In the fall, when I arrived again to greet him on his one-year anniversary in Italy, it was too cold to garden, but he has continued the Italian grammar lessons he has had since his transfer to the north. Wally says he has a hard time learning it, but at each visit we speak incrementally less English and more Italian. Even from the weekly, sometimes daily, voice messages he sends via WhatsApp there are stronger indications of fluency.
There are crafts available at his housing, and with the materials available to him he sewed me two cross-body pouches as gifts at my visit. Wally was a bit of a star when Tatiana Diniz, friend of MotM from Barcelona, Spain, traveled with me at the anniversary carrying a Barcelona football club jersey with an emblazoned “W A L L Y” on its back. Wally is always the one in the room telling jokes, getting laughs, and broadly speaking has a personality that is a magnet for positive attention, so the spectacle of her gift just heartened that reputation.
Buba, his friend (20, Gambia; landed Lampedusa, Oct 2016), and then housemate told me that everyone around town knows who Wally is. Not all know his name, but everyone waves to his friendly face.
Still, life is neither easy or simple. He misses his mom. He has pictures of her on his phone and tells stories of how he used sit at her side and, of course, crack her up too. He misses his sister. He is eager to go to his commission hearing, and is hopeful he’ll receive a positive outcome, but he doesn’t know. In spite of the incredible initiative this town and Wally’s housing management has made at integrating him and his fellow migrants, time can still move slowly, listlessly.
There is a dedicated prayer room beside the dining hall where those practicing Islam may go at the designated times throughout the day. Dinner plates wait on the tables nearby, to be picked up when prayer is over. Whiteboards with verb conjugations remain on display where class is held in the living area adjacent, and a donated foosball table lies at the room’s other end; whether people want to play or study after dinner and prayer, the house has been arranged to allow this flow of events.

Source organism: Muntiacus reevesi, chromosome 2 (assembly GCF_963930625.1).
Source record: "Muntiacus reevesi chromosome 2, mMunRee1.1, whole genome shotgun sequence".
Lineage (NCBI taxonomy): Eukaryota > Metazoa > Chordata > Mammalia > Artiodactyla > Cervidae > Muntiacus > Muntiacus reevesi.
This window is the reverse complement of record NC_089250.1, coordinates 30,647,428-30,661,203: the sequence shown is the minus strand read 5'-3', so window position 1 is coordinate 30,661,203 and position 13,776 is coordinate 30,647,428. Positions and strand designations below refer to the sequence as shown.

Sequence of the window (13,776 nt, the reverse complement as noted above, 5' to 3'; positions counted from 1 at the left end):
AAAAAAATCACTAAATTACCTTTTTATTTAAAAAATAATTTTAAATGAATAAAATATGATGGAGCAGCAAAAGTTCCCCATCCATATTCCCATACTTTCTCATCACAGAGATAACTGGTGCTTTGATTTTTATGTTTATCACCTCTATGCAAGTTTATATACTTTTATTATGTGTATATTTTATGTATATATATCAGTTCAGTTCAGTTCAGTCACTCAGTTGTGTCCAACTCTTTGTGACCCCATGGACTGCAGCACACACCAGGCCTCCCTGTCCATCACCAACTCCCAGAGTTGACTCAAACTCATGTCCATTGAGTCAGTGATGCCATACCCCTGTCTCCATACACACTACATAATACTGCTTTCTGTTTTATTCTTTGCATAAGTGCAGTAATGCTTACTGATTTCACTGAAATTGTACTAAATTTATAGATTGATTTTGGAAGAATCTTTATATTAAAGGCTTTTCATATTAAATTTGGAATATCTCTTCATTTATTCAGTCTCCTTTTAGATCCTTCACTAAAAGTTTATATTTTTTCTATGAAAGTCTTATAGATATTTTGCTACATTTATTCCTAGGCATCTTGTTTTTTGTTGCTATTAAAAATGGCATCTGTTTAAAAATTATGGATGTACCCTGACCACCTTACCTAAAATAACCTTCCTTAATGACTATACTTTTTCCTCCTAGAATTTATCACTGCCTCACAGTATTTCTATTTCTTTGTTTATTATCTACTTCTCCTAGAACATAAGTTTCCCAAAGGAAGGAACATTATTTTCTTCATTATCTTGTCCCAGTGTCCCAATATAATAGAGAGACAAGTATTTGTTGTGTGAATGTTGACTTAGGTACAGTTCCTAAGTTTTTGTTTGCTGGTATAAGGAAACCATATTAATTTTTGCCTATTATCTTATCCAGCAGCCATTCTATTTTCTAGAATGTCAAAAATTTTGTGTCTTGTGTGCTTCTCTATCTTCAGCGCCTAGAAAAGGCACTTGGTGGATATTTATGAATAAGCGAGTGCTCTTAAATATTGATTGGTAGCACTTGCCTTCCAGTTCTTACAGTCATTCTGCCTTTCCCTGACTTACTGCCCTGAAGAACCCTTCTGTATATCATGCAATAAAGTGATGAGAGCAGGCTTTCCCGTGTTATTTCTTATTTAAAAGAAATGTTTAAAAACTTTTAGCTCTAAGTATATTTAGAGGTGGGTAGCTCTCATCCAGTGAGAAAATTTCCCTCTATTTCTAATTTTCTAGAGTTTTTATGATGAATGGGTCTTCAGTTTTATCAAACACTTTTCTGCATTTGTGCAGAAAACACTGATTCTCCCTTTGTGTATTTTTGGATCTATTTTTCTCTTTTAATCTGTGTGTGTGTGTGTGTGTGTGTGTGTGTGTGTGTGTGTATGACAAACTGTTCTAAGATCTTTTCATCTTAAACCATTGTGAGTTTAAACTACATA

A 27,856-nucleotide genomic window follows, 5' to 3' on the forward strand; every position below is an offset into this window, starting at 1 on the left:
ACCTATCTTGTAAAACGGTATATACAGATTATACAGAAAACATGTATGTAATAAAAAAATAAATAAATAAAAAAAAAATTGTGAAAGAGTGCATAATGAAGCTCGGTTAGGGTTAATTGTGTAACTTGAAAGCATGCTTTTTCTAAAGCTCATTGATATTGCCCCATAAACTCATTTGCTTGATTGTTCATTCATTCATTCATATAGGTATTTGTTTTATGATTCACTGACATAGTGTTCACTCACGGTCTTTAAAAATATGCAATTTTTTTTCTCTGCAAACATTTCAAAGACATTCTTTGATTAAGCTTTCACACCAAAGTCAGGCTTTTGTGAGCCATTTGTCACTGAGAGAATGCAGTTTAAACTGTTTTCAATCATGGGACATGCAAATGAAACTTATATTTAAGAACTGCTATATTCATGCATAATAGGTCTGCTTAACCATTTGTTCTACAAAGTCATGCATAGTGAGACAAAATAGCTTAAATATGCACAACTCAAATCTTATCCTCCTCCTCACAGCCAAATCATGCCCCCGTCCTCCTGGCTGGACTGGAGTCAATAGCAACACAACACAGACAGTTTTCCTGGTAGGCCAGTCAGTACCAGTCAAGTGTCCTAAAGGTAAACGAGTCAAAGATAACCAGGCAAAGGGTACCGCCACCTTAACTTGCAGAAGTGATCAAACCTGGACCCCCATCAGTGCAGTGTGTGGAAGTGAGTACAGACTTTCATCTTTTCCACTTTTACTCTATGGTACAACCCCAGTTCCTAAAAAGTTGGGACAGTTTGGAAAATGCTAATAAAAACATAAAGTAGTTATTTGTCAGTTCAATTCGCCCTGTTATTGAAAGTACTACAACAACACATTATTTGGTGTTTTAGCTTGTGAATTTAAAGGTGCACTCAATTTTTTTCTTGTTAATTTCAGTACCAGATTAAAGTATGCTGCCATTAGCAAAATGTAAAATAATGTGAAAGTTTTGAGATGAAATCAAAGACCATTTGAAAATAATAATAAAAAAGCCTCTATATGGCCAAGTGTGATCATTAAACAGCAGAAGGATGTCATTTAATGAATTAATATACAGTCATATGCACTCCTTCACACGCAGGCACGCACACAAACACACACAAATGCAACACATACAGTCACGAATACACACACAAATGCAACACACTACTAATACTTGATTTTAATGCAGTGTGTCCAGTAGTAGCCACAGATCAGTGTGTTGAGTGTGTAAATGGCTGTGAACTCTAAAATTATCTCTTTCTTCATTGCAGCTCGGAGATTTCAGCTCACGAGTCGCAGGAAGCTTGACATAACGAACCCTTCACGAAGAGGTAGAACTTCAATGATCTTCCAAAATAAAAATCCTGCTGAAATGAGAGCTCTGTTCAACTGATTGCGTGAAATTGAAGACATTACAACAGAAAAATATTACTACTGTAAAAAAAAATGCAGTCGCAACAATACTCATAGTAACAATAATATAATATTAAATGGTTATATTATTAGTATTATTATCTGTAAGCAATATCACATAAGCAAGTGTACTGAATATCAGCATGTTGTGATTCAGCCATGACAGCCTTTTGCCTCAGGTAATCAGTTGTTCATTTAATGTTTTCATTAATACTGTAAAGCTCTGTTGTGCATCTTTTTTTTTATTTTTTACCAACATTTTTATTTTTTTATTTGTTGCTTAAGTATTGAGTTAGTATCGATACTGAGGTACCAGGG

And so, while Wally waits, there is at least structure to his day, a quality of life, and as much as one can have atop a remote mountain village, integration.
You can see, even now at this early stage, how this town’s openness and resourcefulness has affected its new migrant inhabitants. Lamin is ready to start school, citing a keen interest in math; Sama is eager for an education, and wants to begin a career mentoring migrants and the homeless, “I want do my best to make someone that is sad, happy,” he said; Buba plays on a local football team and is also eager to study more; while Wally––well, to say he is motivated to start work begs the question. He’s already out there volunteering, now he just needs permission to get paid for it.
Everyone’s eyes are awake here. All four have lived or continue to live in this mountain house together. Whether or not any of them will be granted asylum by Italy, we don’t know. But the positive experience of living here has at least enabled Wally to imagine it in an additive way that society will accept.
Wally is an amazing human being.